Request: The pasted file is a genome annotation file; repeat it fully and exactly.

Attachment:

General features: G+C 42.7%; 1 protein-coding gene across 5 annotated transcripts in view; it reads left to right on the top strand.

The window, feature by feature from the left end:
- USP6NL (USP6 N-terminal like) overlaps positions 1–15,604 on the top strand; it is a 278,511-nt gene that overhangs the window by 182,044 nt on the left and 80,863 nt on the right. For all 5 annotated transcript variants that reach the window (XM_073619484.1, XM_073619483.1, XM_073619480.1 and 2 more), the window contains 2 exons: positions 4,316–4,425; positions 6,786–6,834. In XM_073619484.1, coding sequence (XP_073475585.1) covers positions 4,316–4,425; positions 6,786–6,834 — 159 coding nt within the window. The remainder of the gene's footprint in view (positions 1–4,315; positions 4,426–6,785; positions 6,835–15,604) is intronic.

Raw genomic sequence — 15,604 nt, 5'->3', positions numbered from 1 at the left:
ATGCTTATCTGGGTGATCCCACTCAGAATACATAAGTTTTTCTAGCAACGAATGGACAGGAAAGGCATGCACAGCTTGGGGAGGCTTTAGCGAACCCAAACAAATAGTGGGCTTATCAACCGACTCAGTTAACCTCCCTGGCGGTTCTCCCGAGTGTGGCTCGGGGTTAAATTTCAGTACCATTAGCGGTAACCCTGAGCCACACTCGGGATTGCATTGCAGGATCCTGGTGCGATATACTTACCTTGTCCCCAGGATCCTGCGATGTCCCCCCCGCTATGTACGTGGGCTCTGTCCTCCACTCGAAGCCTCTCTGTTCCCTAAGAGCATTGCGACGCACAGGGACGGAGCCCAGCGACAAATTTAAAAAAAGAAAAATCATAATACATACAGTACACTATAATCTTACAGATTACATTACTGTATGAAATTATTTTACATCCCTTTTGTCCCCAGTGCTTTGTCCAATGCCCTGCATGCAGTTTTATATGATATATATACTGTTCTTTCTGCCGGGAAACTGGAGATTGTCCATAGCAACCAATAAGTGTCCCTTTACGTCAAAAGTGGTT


General features: G+C 42.7%; 1 protein-coding gene across 5 annotated transcripts in view; it reads left to right on the top strand.

The window, feature by feature from the left end:
- USP6NL (USP6 N-terminal like) overlaps positions 1–15,604 on the top strand; it is a 278,511-nt gene that overhangs the window by 182,044 nt on the left and 80,863 nt on the right. For all 5 annotated transcript variants that reach the window (XM_073619484.1, XM_073619483.1, XM_073619480.1 and 2 more), the window contains 2 exons: positions 4,316–4,425; positions 6,786–6,834. In XM_073619484.1, coding sequence (XP_073475585.1) covers positions 4,316–4,425; positions 6,786–6,834 — 159 coding nt within the window. The remainder of the gene's footprint in view (positions 1–4,315; positions 4,426–6,785; positions 6,835–15,604) is intronic.

Raw genomic sequence — 15,604 nt, 5'->3', positions numbered from 1 at the left:
ATGCTTATCTGGGTGATCCCACTCAGAATACATAAGTTTTTCTAGCAACGAATGGACAGGAAAGGCATGCACAGCTTGGGGAGGCTTTAGCGAACCCAAACAAATAGTGGGCTTATCAACCGACTCAGTTAACCTCCCTGGCGGTTCTCCCGAGTGTGGCTCGGGGTTAAATTTCAGTACCATTAGCGGTAACCCTGAGCCACACTCGGGATTGCATTGCAGGATCCTGGTGCGATATACTTACCTTGTCCCCAGGATCCTGCGATGTCCCCCCCGCTATGTACGTGGGCTCTGTCCTCCACTCGAAGCCTCTCTGTTCCCTAAGAGCATTGCGACGCACAGGGACGGAGCCCAGCGACAAATTTAAAAAAAGAAAAATCATAATACATACAGTACACTATAATCTTACAGATTACATTACTGTATGAAATTATTTTACATCCCTTTTGTCCCCAGTGCTTTGTCCAATGCCCTGCATGCAGTTTTATATGATATATATACTGTTCTTTCTGCCGGGAAACTGGAGATTGTCCATAGCAACCAATAAGTGTCCCTTTACGTCAAAAGTGGTT